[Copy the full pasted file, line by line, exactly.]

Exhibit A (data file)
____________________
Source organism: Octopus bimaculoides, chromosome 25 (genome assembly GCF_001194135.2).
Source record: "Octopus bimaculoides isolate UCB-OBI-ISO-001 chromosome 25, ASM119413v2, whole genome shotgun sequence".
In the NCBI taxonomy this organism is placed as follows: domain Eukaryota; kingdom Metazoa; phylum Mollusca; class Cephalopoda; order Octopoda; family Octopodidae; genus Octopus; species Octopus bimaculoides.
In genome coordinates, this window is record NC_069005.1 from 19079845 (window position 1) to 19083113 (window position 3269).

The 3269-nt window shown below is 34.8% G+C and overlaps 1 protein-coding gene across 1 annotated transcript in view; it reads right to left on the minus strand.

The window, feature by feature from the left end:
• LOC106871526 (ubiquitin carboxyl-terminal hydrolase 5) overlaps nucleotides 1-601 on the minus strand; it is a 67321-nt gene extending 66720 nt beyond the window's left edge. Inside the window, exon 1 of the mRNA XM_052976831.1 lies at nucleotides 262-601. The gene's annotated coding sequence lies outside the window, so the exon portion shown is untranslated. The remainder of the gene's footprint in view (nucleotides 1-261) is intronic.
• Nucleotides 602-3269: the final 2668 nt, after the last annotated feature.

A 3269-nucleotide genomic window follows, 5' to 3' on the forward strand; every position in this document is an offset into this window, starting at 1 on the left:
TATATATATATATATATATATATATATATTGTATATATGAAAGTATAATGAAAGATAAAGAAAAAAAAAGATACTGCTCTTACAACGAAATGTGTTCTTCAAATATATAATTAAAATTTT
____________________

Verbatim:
Source organism: Octopus bimaculoides, chromosome 25 (genome assembly GCF_001194135.2).
Source record: "Octopus bimaculoides isolate UCB-OBI-ISO-001 chromosome 25, ASM119413v2, whole genome shotgun sequence".
In the NCBI taxonomy this organism is placed as follows: domain Eukaryota; kingdom Metazoa; phylum Mollusca; class Cephalopoda; order Octopoda; family Octopodidae; genus Octopus; species Octopus bimaculoides.
In genome coordinates, this window is record NC_069005.1 from 19079845 (window position 1) to 19083113 (window position 3269).

The 3269-nt window shown below is 34.8% G+C and overlaps 1 protein-coding gene across 1 annotated transcript in view; it reads right to left on the minus strand.

The window, feature by feature from the left end:
• LOC106871526 (ubiquitin carboxyl-terminal hydrolase 5) overlaps nucleotides 1-601 on the minus strand; it is a 67321-nt gene extending 66720 nt beyond the window's left edge. Inside the window, exon 1 of the mRNA XM_052976831.1 lies at nucleotides 262-601. The gene's annotated coding sequence lies outside the window, so the exon portion shown is untranslated. The remainder of the gene's footprint in view (nucleotides 1-261) is intronic.
• Nucleotides 602-3269: the final 2668 nt, after the last annotated feature.

A 3269-nucleotide genomic window follows, 5' to 3' on the forward strand; every position in this document is an offset into this window, starting at 1 on the left:
TATATATATATATATATATATATATATATTGTATATATGAAAGTATAATGAAAGATAAAGAAAAAAAAAGATACTGCTCTTACAACGAAATGTGTTCTTCAAATATATAATTAAAATTTT